Crying is very valuable for eye health. It is a natural biological process that helps you express and process pain and feelings. And no matter how often you shed tears, you may be wondering if crying is good for your skin, too.
Effects on the skin
For most people, crying is inevitable. And while a box of tissues (or your shirt sleeve) may help wipe some of the tears, it’s possible to have mild facial irritation after a proper bout of crying. According to dermatologists, one reason for this mild irritation is that the pH of our tears is higher than our skin. “Tears are typically closer to 7 and skin closer to 5.5 or 6”Therefore, while short-term exposure to tears is not harmful, long-term exposure can cause changes in skin moisture or mild irritation due to the pH difference.
What is pH: “pH” stands for “potential hydrogen”. It expresses the acidity and alkalinity (base) level of an element. It is measured on a scale from 0 to 14, most acidic to most basic. Both drinking water and human blood often have a neutral pH of around 7.
But it’s not just pH that matters. What you do during and after crying can make a difference. Using certain tissues to rub your eyes or wipe your face can affect your skin and cause inflammation, intensify the skin, and in some cases even irritate acne. The production and shedding of tears affects your entire face. When crying, blood vessels around the eyes, face, and nose expand, causing swelling, puffiness, and redness with increased blood flow.
It is good to wash your face with cold water or apply cold compresses to the eyelids to help constrict blood vessels and reduce symptoms after crying. Since crying dries out the skin due to electrolyte loss, you need to drink water and apply a moisturizer. It is sufficient to use a moisturizer containing hyaluronic acid to moisturize the skin and reduce irritation.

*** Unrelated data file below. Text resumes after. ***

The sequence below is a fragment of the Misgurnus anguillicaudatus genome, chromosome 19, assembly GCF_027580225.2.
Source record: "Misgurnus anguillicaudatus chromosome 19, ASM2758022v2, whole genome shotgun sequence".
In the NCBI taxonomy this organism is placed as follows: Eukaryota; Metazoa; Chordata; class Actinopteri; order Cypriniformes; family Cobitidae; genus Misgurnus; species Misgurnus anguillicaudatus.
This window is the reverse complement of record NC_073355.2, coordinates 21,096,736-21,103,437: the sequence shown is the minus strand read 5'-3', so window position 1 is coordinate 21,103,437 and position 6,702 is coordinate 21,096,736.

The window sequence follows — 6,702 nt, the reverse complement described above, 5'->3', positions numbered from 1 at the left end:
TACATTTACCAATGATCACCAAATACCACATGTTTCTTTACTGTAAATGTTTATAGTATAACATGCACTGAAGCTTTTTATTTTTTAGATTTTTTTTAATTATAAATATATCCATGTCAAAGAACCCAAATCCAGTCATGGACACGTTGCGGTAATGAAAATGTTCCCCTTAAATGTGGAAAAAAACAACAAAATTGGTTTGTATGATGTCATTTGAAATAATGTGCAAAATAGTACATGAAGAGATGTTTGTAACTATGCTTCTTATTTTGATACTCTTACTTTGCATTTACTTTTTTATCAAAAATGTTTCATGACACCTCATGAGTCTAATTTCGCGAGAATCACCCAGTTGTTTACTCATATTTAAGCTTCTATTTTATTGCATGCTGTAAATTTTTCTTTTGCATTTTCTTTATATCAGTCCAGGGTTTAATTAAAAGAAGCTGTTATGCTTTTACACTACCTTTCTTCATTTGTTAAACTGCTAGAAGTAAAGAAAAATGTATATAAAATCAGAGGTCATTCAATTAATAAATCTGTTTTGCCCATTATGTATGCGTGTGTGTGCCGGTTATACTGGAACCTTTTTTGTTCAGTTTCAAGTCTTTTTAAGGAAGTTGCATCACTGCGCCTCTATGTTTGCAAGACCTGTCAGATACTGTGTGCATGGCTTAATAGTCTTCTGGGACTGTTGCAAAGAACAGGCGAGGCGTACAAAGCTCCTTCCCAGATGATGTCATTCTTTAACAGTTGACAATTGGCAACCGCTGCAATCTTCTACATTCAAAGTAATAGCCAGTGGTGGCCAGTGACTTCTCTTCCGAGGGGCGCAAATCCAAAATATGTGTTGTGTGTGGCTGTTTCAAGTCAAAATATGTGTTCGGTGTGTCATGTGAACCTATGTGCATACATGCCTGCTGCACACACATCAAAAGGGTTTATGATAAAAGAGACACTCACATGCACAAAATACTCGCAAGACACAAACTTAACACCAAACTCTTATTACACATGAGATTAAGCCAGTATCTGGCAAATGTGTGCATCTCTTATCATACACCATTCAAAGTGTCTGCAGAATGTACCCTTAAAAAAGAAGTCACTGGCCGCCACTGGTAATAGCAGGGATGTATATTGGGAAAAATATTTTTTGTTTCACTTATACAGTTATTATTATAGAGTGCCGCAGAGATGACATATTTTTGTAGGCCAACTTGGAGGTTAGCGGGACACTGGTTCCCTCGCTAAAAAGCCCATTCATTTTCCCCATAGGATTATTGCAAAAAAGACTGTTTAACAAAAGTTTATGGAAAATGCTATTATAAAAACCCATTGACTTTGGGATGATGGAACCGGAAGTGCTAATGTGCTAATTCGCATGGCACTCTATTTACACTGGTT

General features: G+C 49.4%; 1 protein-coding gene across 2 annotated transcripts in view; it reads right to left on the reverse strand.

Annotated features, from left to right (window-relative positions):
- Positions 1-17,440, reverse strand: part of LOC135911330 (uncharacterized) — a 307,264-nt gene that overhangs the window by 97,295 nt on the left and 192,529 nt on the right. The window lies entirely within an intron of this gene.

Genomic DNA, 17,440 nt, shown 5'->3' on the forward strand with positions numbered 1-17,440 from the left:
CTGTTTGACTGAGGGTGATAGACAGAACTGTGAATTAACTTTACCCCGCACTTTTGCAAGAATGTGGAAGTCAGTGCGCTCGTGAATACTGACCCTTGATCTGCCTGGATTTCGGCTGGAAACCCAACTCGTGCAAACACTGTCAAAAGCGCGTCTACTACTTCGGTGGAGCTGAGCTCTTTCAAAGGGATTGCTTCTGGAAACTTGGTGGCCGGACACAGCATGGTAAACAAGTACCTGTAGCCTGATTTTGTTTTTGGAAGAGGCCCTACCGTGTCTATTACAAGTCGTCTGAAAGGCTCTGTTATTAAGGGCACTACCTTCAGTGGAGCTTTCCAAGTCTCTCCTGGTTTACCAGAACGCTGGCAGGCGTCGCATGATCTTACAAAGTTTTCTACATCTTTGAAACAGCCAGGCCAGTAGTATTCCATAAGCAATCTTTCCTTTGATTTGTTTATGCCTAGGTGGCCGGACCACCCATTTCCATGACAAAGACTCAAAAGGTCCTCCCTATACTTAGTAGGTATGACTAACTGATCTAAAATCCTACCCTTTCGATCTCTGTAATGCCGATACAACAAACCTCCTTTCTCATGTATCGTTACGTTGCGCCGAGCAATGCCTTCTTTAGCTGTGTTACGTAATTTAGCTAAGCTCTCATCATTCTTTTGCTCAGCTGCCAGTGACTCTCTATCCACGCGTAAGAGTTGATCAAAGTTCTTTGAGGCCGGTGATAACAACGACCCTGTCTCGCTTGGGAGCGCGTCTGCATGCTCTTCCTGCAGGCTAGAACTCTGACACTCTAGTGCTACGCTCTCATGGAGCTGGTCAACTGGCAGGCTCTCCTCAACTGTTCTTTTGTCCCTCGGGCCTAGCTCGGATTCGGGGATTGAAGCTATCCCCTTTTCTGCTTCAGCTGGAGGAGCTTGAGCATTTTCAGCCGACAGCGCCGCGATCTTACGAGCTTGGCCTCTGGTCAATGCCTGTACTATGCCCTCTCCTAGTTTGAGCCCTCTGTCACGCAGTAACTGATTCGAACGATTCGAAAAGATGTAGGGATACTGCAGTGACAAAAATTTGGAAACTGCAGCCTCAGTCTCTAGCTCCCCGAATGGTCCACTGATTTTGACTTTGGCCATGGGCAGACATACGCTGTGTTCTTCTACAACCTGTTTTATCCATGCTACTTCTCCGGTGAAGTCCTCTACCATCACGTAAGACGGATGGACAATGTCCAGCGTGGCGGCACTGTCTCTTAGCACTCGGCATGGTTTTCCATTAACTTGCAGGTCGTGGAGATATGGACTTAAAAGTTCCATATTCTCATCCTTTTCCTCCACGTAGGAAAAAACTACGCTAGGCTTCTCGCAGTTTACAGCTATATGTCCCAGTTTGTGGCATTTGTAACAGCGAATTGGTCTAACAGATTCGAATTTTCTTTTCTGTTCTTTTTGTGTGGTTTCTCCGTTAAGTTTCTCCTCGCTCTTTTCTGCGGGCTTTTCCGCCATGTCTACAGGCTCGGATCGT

What are tears made of?
To better understand how your skin reacts to tears, it’s valuable to know what they’re made of. As the National Eye Institute explains, tears are mostly water, but actually have three layers.
The outer oily layer prevents the tears from drying too quickly, while the inner mucus layer ensures that the tear film sticks to your eyes. The tear film is a thin layer of tears that always covers our eyes around the cornea (the clear outer layer of the eyeball). The middle juicy layer is the thickest, nourishing the eyes and textures. Tears are also packed with electrolytes, which explains their salty taste. Electrolytes are essential minerals that have an electrical charge and are essential for many bodily functions. It is found in blood, sweat, and urine.
benefits of crying
There is a fact that a good cry feels really great. At first, you may feel tired after the tears stop flowing, but prolonged crying is believed to have physical and mental health benefits. These include:
– Stress relief
– elevate your mood
– Detoxifying the body
– releasing endorphins (feel-good hormones)
Crying is the body’s natural way of dealing with pain and feelings. However, everyone’s crying situation is different and research is still ongoing.